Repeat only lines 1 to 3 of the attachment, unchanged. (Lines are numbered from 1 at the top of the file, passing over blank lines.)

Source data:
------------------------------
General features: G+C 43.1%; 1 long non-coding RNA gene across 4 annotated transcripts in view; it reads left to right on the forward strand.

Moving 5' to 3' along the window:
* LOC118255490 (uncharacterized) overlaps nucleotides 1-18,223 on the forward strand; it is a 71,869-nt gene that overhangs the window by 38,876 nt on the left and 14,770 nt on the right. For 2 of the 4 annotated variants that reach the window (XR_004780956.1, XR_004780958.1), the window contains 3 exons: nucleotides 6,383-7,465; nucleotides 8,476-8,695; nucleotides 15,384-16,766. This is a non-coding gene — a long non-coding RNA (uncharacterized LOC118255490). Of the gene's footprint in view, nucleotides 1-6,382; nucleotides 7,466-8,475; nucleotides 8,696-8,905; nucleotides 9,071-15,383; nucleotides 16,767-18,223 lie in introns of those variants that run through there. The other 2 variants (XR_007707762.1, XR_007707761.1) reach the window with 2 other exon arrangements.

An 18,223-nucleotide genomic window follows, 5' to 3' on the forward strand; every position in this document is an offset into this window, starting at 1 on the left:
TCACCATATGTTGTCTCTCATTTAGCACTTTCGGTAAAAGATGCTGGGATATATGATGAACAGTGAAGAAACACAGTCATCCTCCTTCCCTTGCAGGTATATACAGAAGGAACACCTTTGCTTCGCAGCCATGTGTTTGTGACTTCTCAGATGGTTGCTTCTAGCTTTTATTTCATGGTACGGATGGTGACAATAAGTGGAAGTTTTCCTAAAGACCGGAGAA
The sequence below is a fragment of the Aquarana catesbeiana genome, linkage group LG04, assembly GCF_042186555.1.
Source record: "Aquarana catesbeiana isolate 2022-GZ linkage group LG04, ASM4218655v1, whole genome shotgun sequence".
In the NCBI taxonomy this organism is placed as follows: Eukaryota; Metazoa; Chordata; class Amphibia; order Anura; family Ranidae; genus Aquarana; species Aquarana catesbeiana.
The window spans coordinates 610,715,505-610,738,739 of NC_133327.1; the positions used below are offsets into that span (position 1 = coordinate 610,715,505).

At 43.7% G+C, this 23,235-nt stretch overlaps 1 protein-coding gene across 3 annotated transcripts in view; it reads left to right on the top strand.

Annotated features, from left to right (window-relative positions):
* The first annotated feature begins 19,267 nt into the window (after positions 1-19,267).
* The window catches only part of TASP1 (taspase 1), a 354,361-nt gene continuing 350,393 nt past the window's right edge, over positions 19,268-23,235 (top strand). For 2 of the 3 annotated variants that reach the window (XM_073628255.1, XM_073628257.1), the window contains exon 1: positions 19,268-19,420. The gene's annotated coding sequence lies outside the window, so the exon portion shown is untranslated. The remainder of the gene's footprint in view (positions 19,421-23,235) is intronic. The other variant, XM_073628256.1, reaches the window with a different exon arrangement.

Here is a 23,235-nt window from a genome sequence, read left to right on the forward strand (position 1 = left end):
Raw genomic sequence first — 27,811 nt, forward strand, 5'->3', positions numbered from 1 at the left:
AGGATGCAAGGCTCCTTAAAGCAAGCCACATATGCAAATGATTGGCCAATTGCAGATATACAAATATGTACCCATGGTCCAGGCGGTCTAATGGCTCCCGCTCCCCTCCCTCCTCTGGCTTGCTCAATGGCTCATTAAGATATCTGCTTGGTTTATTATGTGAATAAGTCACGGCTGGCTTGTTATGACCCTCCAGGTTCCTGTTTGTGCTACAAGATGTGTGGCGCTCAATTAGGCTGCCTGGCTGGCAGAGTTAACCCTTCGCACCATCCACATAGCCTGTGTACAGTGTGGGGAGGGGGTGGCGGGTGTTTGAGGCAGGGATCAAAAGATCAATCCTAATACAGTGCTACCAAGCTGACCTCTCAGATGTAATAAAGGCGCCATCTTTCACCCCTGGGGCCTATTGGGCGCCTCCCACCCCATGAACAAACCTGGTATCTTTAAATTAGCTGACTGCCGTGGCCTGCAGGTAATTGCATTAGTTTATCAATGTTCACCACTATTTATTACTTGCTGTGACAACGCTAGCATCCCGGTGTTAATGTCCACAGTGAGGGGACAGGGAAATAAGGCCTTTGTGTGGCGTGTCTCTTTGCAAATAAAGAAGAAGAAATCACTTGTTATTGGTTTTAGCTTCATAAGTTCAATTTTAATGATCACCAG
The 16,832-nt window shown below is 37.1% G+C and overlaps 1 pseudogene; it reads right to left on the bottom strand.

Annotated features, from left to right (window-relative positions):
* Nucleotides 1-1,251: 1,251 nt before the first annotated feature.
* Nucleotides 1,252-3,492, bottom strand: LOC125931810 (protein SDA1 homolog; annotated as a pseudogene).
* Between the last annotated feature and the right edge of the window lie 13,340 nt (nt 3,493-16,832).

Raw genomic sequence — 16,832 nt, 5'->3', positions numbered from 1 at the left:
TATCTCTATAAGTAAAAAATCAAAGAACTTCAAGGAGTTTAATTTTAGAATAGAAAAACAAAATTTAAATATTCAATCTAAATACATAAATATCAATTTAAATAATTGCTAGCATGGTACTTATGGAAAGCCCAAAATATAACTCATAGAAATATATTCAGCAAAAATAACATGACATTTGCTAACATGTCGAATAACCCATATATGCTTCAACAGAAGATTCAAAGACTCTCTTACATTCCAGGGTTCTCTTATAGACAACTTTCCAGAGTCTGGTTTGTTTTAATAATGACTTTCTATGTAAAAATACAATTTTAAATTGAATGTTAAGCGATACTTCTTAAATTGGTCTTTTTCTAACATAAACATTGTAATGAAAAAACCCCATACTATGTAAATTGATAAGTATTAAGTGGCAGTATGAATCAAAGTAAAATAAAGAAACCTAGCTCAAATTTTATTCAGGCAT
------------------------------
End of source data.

General features: G+C 43.1%; 1 long non-coding RNA gene across 4 annotated transcripts in view; it reads left to right on the forward strand.

Moving 5' to 3' along the window:
* LOC118255490 (uncharacterized) overlaps nucleotides 1-18,223 on the forward strand; it is a 71,869-nt gene that overhangs the window by 38,876 nt on the left and 14,770 nt on the right. For 2 of the 4 annotated variants that reach the window (XR_004780956.1, XR_004780958.1), the window contains 3 exons: nucleotides 6,383-7,465; nucleotides 8,476-8,695; nucleotides 15,384-16,766. This is a non-coding gene — a long non-coding RNA (uncharacterized LOC118255490). Of the gene's footprint in view, nucleotides 1-6,382; nucleotides 7,466-8,475; nucleotides 8,696-8,905; nucleotides 9,071-15,383; nucleotides 16,767-18,223 lie in introns of those variants that run through there. The other 2 variants (XR_007707762.1, XR_007707761.1) reach the window with 2 other exon arrangements.